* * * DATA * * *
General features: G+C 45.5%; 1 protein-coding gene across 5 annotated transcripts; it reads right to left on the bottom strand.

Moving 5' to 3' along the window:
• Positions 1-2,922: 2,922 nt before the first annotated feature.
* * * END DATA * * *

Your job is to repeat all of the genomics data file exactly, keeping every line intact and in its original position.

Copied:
General features: G+C 45.5%; 1 protein-coding gene across 5 annotated transcripts; it reads right to left on the bottom strand.

Moving 5' to 3' along the window:
• Positions 1-2,922: 2,922 nt before the first annotated feature.